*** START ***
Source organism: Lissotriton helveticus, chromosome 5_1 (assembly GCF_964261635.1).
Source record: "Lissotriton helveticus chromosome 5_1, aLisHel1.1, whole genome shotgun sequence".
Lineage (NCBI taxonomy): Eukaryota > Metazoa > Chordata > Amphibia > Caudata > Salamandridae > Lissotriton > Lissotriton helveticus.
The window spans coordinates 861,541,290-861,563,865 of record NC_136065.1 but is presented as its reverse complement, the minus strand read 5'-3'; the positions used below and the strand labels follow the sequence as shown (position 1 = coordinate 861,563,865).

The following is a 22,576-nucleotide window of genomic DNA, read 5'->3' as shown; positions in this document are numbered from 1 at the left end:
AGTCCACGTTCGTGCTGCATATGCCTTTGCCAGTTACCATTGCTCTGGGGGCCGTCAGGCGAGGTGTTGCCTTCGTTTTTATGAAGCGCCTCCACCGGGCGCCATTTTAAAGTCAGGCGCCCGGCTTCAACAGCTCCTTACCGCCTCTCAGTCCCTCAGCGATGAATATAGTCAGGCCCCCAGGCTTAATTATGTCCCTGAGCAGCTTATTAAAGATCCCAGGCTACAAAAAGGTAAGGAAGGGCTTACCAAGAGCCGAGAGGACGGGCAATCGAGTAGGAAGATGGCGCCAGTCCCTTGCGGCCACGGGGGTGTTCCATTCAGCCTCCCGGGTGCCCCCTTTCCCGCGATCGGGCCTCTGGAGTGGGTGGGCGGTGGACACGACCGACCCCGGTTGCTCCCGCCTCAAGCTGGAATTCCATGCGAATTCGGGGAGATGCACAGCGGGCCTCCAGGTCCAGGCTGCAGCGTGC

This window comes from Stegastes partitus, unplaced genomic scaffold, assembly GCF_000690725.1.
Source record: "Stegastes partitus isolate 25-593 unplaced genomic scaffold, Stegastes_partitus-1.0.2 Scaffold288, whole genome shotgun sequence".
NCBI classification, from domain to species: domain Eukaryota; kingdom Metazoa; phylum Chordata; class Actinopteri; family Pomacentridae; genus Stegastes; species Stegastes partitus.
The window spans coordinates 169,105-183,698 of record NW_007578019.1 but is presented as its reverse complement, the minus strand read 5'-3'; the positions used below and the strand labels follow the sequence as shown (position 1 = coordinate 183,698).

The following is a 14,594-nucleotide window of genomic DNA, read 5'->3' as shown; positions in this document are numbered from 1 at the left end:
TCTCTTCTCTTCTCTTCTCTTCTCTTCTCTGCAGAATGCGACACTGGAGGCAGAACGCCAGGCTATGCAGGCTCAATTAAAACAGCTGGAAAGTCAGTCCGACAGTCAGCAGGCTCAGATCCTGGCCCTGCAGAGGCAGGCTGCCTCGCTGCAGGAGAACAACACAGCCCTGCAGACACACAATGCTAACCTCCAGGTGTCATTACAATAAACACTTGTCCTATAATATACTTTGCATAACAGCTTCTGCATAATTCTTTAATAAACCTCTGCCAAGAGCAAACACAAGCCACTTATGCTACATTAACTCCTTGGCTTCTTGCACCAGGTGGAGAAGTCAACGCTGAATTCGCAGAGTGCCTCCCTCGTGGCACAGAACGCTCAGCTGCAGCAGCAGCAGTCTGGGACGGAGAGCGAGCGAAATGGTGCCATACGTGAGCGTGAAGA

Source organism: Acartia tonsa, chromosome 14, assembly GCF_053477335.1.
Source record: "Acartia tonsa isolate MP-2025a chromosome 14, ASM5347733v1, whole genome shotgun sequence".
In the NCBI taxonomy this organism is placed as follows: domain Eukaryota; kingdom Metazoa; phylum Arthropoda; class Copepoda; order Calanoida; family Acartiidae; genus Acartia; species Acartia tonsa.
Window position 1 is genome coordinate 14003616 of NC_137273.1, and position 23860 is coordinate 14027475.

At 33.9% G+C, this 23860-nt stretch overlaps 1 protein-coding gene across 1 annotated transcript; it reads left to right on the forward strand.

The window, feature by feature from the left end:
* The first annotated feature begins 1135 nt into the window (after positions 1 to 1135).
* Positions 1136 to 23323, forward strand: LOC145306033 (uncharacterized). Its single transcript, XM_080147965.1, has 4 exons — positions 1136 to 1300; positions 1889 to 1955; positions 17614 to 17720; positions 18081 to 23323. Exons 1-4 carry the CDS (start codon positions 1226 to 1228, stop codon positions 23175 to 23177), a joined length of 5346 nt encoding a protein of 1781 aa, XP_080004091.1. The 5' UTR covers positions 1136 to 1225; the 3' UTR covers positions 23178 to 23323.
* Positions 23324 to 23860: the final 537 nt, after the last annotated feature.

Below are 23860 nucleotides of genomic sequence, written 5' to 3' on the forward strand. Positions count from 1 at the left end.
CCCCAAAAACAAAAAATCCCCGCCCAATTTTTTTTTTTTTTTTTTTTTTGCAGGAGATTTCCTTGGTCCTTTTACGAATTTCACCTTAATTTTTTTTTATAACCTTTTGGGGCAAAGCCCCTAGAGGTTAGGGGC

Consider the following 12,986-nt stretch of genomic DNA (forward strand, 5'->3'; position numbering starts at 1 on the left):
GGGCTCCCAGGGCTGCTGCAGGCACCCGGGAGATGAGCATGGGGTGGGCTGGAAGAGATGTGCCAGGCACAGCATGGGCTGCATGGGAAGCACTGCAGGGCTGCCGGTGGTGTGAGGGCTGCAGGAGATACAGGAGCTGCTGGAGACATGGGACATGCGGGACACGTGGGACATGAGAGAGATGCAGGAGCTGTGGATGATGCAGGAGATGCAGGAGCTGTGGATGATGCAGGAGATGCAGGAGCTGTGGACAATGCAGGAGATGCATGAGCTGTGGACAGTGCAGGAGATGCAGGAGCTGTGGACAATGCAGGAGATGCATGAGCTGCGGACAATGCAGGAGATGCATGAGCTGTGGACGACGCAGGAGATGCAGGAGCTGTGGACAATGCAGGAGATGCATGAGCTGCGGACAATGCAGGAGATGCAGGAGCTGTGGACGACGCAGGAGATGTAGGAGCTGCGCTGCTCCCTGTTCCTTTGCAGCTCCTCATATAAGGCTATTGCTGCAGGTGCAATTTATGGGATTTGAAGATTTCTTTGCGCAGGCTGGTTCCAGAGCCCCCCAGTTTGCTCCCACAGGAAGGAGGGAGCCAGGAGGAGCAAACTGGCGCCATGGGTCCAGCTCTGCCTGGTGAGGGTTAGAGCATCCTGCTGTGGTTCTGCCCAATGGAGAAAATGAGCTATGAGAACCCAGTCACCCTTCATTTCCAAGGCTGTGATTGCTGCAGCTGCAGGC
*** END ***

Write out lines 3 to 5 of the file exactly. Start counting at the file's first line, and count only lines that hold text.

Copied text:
Lineage (NCBI taxonomy): Eukaryota > Metazoa > Chordata > Amphibia > Caudata > Salamandridae > Lissotriton > Lissotriton helveticus.
The window spans coordinates 861,541,290-861,563,865 of record NC_136065.1 but is presented as its reverse complement, the minus strand read 5'-3'; the positions used below and the strand labels follow the sequence as shown (position 1 = coordinate 861,563,865).

The following is a 22,576-nucleotide window of genomic DNA, read 5'->3' as shown; positions in this document are numbered from 1 at the left end: